With proper application, lash extensions are a wonderful, natural looking, affordable and easy to-wear addition to your life; however when applied improperly or with low grade materials, they can create big, painful problems. Want to know how to avoid getting into a sticky mess? Read on!
As the word of the wonder of lash extensions has spread, many women are choosing to have them applied. And, as it is with any service, some practitioners are skilled and unfortunately others are not.
I became certified in lash extension application in 2006 after seeing a practical demonstration at a show in Philly, and have been doing them ever since. I have been an independent trainer for years, helping other licensed* professionals learn application procedures. (*In New York State, lash extensionists must be Licensed as a Nurse, Aesthetician or Cosmetologist to perform the service.)
From the standpoint of application, lash extensions are a difficult service to perform - as you can imagine when you think about constructing a set of eyelashes one by-one using a surgical type adhesive - and yet, they are incredibly beautiful when applied well.
Although extremely popular among the rich and famous, lash extensions have taken some time to reach the general public. In my opinion, this is because many women may not want to advertise that they're wearing lash extensions and also that when people see you with them on, they will most likely not notice the extensions but will notice that you look well and say things like, "You look rested."
As the popularity of this service grows, I find myself treating victims of lash botch jobs. These problems are mainly due to poor application like the use of too much adhesive causing natural lashes to stick together that can ultimately have an adverse affect on the natural lash, or poor quality product like low grade lashes, and/or adhesive that is rough and irritating to the eye. Poor application can result in the lashes being too heavy for your natural lash, causing drooping, pulling, and poking of the loose lashes into the tender skin of the lid.
But there are other, stranger problems. Just last week, I treated a lovely woman who had had lashes applied at a nail salon. A nail salon? Since Licensed Nail Specialists may not legally perform lash extension application, it is dubious as to whether the practitioner(s) of this establishment is licensed/trained/certified to put on eyelash extensions.
This problem application included not only an 1/8 inch layer of some kind of adhesive which was almost impossible to remove, but also the use of rows upon rows of knotted flares to create the lash set. People - listen up! This technique (if you can call it that!) is not a lash extension application! Lash extentions are applied one lash to one lash.
Lash extensions are not the same as false eyelash strips. False eyelashes are meant to be applied to the skin above the lash at the lash line - not on the lashes themselves! - with a rubbery glue made for false eyelashes. They are not meant to be applied to the natural lash with a semi-permanent glue where they will gather dirt, dust and other debris. Lash extensions are applied to the lash with a surgical type, semi-permanent adhesive.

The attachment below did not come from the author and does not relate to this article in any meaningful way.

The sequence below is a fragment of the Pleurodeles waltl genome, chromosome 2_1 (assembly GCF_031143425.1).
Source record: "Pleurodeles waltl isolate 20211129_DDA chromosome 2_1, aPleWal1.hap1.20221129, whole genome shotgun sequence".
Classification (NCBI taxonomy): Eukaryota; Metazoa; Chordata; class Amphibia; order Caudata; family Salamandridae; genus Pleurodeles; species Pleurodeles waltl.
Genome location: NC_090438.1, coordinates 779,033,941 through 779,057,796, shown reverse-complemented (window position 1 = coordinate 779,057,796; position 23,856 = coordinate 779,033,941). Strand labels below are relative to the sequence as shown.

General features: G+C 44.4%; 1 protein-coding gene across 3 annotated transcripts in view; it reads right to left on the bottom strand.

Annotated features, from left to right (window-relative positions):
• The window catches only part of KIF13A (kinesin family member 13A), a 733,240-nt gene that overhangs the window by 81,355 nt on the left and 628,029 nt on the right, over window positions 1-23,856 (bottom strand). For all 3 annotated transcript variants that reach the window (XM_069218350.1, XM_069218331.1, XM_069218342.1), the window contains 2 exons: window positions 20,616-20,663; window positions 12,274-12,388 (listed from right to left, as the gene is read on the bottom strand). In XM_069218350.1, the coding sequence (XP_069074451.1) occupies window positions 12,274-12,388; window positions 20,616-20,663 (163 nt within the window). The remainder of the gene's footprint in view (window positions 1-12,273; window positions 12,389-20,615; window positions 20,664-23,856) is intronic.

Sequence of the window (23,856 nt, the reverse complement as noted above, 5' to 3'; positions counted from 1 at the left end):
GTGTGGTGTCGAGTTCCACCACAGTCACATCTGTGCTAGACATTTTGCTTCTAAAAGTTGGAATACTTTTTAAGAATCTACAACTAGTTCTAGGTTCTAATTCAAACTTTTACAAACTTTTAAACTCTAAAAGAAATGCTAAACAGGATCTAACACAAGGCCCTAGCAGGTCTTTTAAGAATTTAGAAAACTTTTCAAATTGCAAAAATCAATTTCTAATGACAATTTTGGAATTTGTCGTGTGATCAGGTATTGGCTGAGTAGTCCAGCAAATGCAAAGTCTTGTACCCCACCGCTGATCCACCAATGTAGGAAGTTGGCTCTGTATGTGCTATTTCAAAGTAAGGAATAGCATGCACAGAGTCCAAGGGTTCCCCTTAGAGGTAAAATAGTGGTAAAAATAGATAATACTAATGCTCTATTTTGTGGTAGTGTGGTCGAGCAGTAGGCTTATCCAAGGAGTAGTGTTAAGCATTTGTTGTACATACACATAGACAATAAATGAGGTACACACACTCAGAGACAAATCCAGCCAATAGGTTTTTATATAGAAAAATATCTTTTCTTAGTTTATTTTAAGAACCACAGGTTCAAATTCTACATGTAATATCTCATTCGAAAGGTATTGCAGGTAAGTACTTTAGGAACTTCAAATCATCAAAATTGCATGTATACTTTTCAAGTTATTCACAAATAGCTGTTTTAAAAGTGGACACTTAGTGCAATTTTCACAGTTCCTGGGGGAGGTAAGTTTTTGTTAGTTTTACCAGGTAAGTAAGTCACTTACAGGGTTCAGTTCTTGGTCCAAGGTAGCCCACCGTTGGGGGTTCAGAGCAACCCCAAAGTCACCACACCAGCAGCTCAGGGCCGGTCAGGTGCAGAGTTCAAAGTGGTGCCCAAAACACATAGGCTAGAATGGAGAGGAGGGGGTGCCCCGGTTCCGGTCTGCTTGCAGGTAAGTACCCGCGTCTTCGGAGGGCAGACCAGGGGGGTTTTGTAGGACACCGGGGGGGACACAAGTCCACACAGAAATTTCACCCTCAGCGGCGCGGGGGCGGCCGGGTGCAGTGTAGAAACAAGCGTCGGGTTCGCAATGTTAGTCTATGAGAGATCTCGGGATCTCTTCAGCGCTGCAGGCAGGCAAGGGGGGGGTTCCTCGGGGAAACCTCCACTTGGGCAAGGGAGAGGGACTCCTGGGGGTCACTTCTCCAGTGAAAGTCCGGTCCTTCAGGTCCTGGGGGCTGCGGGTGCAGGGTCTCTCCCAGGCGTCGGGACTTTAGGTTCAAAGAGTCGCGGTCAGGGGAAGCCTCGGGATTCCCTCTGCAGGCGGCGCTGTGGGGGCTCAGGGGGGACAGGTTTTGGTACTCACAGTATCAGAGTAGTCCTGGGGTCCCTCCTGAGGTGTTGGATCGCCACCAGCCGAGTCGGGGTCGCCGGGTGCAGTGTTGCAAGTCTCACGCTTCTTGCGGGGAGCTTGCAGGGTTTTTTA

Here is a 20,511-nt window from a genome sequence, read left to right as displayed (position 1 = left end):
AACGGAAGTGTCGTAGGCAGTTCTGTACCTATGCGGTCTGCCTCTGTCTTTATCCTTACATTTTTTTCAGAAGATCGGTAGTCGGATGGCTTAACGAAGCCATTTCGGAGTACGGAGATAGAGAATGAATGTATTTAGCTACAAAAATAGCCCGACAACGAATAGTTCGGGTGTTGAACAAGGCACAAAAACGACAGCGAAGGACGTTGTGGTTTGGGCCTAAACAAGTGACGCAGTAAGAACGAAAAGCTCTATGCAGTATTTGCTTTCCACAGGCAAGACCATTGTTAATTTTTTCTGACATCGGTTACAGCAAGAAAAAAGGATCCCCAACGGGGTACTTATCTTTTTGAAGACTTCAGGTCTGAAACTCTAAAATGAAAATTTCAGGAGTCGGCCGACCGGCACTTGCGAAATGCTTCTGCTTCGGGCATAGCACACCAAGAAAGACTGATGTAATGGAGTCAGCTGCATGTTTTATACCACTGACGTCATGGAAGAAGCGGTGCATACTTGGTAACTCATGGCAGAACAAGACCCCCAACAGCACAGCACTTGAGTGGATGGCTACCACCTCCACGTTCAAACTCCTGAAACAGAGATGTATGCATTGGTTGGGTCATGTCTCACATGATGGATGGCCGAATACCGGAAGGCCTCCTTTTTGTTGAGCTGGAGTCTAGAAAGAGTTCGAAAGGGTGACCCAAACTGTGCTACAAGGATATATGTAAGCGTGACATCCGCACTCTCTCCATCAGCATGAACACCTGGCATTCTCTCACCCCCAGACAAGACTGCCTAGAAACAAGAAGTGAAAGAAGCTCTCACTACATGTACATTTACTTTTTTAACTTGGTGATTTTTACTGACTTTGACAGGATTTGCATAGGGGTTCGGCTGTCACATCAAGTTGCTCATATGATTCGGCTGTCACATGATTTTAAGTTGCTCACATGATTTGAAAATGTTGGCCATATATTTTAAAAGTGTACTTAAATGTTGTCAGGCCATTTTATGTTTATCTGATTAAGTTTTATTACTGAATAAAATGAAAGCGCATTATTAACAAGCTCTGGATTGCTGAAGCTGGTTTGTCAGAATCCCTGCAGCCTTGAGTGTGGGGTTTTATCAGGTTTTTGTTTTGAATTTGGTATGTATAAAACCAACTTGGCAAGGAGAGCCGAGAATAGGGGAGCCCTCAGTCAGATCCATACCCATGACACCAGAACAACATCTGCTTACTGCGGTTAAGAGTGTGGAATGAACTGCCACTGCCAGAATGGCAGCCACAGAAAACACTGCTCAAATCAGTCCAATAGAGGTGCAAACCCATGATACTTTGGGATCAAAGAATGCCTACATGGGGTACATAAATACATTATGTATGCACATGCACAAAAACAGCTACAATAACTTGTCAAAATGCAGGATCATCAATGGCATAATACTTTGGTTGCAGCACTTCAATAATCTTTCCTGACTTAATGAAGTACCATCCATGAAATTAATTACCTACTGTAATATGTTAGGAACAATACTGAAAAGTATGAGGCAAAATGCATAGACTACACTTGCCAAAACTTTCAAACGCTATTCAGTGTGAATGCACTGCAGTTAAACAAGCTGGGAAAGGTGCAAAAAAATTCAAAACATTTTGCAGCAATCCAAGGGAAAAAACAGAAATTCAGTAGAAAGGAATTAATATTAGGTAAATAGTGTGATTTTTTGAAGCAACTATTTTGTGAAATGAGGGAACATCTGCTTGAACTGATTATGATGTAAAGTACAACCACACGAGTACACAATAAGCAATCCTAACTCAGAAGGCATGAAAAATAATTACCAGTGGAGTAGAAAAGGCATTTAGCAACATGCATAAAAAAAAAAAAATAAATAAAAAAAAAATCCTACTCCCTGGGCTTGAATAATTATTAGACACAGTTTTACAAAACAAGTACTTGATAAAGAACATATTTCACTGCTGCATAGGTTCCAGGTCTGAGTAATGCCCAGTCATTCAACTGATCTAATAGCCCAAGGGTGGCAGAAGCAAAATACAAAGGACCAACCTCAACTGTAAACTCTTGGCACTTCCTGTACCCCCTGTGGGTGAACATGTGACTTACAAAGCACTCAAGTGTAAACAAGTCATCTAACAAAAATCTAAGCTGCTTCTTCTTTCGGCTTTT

My client was in a lot of pain and luckily, I was able to safely and gently remove all the lash clumps without hurting or breaking her own lashes. After a short break, I applied a fresh, new set of single, high quality lash extensions and she was thrilled.
Just yesterday, I saw yet another client who, I suspect, had gone to the same place. After struggling for a day with the same problems as my other clients, she returned to the shop to have the lash botch job removed. In the process, they pulled out many of her own lashes. I would not recommend going back to a place that had done a poor job. Go somewhere else! When I mentioned this, my new client said that she had called other places to have them removed and that none of those establishments were willing to help her, which is really sad to hear. She said that she wished she had found me sooner!
Unfortunately, not all practitioners are skilled, trained, have integrity and, in some cases may not have the proper licensure to perform the services that they offer. It's uber important for you, the consumer, to ensure your safety.
Please keep in mind that you are working around your eyes! We don't want to be fooling around. Proper sanitation, quality product and certified training are of the utmost importance.
The cost should be appropriate and within range of all other places in the specific area! If it's too inexpensive - there's a reason!
So, how do you avoid having a sticky mess? Here are some suggestions:
1. Check out the establishment by searching the web, and set up a time to go to there to see their work.
2. Do some research about the practitioner and ask questions like how many years the extentionist has been practicing lash extensions.
3. Ask for references.
4. Research the cost in your area.
5. Stay away from "deals" or prices that are too low. High quality extensions and adhesives are expensive and experienced lash artists expect to be paid for their expertise AND expert extensionists will be quite busy with happy customers!
6. Ask around and get a recommendation from someone you know whose lashes you like!
Questions? Feel free to ask me anytime online here, or email or call!